Look! Up in the Sky! It's the TARS blimp!

(This is one of four stories about the unique sites to be seen along the 37-mile stretch of Highway 90 through the Chihuahuan Desert from Marfa, Texas, to Prada Marfa.)


Look, up in the sky! It’s a bird! It’s a plane! No, it’s a Tethered Aerostat Radar System blimp!

About 15 miles Highway 90, as you’re heading to Prada Marfa, look up and there’s a pretty good chance you’ll see something entirely unexpected up in the sky. At first you might think it’s a weather balloon, or maybe a Martian saucer but as you get closer you realize it is indeed, a blimp.

Photo from beneath the Border Patrol blimp near the Mexican border outside Marfa, Texas
A shot from beneath the Border Patrol blimp near the Mexican border outside Marfa, Texas **

The second thing you realize is it’s not moving. And it’s entirely white.

There is a professional golf tournament in my area and I’ve seen the MetLife blimp many times flying overhead. This is obviously not your normal blimp.

This blimp is part of the US Customs and Border Protection Service’s border patrol program. It’s unmanned and tethered to the ground with a special nylon fiber cable so it won’t fly away. The station where this balloon is tethered is 20 miles northwest of Marfa, directly along Highway 90. It’s about the same distance east of the Texas/Mexico border. The blimp monitors the border by raising radar and other sensors to high altitude and sending the signals back to the ground. The radar equipment weighs about 2,200 pounds, capable of detecting aircraft at a range of 200 miles. Doing a little research, I was surprised to learn there are eight of these blimps along the US border, all the way from Yuma, Arizona, to Puerto Rico. They are officially known as the Tethered Aerostat Radar System (TARS)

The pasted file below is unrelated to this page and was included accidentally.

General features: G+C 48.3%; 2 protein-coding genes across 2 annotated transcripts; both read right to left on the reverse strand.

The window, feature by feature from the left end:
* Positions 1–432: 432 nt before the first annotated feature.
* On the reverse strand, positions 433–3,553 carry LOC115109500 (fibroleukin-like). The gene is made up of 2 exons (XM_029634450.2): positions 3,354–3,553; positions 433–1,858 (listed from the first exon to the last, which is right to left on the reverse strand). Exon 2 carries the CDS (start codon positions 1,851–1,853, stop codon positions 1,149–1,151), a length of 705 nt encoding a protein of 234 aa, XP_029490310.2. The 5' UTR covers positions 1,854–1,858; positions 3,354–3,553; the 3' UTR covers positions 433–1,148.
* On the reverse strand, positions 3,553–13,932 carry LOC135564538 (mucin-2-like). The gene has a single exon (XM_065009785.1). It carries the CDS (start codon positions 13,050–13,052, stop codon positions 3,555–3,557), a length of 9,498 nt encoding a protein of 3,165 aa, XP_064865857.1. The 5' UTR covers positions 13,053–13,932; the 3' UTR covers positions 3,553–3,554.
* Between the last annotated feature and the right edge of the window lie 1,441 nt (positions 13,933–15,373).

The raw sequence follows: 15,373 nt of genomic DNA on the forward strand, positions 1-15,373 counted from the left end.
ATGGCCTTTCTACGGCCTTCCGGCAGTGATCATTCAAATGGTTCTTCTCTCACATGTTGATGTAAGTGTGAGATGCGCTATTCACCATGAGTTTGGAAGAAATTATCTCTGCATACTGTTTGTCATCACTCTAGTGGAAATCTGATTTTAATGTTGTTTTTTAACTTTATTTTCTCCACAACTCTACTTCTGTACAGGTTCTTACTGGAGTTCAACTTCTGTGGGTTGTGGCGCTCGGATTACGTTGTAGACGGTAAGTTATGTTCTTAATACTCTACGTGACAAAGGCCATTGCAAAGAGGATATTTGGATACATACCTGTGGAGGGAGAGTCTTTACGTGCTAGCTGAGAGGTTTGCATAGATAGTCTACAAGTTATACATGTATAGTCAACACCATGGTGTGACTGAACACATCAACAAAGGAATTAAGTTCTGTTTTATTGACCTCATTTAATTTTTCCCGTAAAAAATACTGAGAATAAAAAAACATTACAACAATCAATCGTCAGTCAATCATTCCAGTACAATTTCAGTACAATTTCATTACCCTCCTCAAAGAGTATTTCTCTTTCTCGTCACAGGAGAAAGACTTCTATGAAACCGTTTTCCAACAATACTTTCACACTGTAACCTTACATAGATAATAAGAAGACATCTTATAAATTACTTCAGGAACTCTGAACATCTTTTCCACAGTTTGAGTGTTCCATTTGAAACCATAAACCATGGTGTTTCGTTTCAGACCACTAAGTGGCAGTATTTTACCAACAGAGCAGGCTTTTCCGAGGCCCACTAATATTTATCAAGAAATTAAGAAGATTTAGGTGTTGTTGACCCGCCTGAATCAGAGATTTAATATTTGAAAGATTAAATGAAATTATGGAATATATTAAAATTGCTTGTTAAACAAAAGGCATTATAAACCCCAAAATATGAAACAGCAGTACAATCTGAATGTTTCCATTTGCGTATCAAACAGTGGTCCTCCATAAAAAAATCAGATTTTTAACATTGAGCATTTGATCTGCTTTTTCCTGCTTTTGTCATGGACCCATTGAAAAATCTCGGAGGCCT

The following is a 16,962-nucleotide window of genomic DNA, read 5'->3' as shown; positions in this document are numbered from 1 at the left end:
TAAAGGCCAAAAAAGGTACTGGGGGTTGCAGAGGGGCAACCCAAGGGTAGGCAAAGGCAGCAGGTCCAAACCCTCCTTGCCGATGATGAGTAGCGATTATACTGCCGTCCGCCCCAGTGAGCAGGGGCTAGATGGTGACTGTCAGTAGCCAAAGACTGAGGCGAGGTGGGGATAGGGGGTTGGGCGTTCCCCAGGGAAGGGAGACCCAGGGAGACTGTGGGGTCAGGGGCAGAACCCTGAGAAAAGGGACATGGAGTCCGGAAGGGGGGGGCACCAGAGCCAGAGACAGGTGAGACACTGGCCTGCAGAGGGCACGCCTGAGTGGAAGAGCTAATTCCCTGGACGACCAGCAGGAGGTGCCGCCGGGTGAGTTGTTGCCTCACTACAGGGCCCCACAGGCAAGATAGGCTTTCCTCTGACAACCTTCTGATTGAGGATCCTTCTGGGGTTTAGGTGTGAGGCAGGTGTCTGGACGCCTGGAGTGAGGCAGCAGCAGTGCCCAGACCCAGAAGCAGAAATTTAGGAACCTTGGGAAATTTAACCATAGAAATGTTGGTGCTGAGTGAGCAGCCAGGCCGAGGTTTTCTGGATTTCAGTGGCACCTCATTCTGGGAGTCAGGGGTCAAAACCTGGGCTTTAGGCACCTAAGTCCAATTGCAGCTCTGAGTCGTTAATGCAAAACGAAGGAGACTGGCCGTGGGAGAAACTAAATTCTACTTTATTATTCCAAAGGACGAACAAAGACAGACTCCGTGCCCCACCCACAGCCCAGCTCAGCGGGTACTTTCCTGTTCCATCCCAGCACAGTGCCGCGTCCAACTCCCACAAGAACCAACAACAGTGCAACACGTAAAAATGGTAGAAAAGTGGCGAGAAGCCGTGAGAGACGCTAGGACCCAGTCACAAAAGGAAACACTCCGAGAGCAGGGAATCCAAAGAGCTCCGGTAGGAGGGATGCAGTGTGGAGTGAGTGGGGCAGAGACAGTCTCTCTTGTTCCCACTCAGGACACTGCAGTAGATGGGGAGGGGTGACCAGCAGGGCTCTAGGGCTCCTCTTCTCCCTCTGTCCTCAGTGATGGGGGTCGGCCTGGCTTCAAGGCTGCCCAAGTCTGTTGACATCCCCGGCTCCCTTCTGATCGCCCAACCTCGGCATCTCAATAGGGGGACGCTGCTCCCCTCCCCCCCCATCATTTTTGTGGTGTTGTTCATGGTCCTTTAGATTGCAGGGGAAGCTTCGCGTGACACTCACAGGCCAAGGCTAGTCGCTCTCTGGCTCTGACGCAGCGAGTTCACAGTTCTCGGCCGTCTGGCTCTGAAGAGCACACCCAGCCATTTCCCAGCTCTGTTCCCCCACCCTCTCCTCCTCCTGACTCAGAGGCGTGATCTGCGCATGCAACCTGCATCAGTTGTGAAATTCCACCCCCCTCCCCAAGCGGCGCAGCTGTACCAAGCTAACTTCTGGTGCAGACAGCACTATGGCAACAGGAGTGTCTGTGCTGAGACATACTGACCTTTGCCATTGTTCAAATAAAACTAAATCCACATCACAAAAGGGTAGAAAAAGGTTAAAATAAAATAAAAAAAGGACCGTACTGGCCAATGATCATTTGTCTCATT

Photo of Border Patrol station from roadway.
The Border Patrol station monitoring the TARS blimp is just off Highway 90, 20 miles from Marfa. **

TARS began more than 30 years ago when the U.S. Customs Service started using the blimps to counter the rising number of low-flying small aircraft operated by drug smugglers. Each sweep of the onboard radar detects any aircraft flying within the blimp’s 200-mile range. Another thing you’ll notice about it is that, at 175 feet, these blimps are smaller than the big ones flying over sporting events that measure in at nearly 250 feet. In case you’re wondering, they are not armed, they are up in the sky entirely for surveillance. Literally, a bird’s eye view. And, the Border Patrol intentionally makes them visible. They want the bad guys to know they are there to provide a deterrent to them even trying to cross the border in those locations. The Border Patrol has a great website you can check out with all the lowdown about the blimps, how they work, photos, videos and even a map of where they are all located.


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**I allow use of my photos through Creative Commons License. I'm not looking to make money off this thing. I only ask you provide me with credit for the photo by noting my blog address, alansheaven.com, or a link back to this page.


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